The significant impact of ribs and small-scale roughness on cylinder drag crisis
Peer reviewed, Journal article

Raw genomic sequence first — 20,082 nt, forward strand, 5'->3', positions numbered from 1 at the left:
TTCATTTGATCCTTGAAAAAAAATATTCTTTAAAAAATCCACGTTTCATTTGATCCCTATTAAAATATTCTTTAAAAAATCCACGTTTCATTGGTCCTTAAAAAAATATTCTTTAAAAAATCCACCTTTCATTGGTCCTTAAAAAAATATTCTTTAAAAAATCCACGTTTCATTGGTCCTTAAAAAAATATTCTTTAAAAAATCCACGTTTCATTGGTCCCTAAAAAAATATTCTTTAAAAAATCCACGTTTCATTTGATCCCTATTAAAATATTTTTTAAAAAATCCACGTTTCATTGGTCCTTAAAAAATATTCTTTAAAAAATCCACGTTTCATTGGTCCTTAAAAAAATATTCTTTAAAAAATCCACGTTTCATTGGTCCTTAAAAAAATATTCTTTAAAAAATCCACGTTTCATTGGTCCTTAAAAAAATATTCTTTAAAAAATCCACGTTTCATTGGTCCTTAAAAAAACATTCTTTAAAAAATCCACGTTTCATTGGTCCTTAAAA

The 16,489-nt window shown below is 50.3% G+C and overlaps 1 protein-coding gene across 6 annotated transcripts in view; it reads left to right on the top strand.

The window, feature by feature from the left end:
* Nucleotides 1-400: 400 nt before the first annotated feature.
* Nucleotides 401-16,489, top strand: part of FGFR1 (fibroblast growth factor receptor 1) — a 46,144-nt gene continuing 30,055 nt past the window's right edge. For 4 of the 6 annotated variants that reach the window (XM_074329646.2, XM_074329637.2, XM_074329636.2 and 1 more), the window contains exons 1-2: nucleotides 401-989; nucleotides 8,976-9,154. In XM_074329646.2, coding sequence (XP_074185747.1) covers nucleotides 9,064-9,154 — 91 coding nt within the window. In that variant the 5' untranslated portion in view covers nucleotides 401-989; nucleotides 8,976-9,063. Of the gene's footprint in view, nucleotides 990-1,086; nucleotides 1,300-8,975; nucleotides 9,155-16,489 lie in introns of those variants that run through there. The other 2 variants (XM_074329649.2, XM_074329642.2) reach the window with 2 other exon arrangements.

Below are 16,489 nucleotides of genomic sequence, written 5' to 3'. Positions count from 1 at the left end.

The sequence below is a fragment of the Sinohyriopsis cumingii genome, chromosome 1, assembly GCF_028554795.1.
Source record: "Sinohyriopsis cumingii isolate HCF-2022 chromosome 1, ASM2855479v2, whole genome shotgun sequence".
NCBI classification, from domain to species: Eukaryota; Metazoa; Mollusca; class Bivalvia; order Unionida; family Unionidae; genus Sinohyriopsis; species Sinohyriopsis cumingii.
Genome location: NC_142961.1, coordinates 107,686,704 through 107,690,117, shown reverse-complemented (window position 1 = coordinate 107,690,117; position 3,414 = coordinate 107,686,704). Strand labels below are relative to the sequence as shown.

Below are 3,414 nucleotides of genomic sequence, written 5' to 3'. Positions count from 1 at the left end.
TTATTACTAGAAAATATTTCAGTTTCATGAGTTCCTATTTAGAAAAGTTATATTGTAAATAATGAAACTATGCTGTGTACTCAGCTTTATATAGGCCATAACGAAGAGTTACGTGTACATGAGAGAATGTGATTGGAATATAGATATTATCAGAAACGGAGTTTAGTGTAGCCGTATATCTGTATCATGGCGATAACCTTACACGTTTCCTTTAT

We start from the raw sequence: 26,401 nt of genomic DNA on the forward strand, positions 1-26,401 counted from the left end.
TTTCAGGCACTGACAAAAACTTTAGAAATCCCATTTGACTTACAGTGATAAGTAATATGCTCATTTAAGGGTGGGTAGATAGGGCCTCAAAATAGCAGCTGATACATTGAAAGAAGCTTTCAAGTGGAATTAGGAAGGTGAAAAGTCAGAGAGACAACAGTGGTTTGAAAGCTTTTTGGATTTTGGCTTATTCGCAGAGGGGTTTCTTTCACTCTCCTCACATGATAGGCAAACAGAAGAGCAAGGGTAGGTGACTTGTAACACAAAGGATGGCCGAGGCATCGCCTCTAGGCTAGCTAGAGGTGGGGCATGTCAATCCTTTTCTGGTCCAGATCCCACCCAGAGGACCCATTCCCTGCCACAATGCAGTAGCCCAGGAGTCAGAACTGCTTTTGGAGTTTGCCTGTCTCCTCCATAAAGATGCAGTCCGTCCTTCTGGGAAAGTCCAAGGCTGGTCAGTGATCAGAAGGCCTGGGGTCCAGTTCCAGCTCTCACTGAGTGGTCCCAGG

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The impact of flow-normal ribs and small-scale surface roughness on the drag and vortex shedding of a circular cylinder was investigated. Three rib heights, four relative rib spacings and three different forms of microroughness were combined to produce 28 unique surface coatings for the cylinder. The drag was measured in a wind tunnel for Reynolds numbers in the range 20; 000 < Re < 160; 000, representing nearly a decade change centred about the drag crisis. The drag measurements were complemented by hot-wire measurements in the wake to investigate the vortex shedding frequency. The results show significant average drag reduction, up to 23%, for most of the ribbed geometries compared to a smooth cylinder for Re < 160; 000. Increasing the rib height was found to reduce the critical Reynolds number and increase the minimum drag coefficient. Varying the rib spacing resulted in an ‘‘optimal” spacing, approximately five times the rib height, that caused the lowest critical Reynolds number. Increasing the micro-roughness resulted in a reduction in the critical Reynolds number and an increase in the minimum drag coefficient.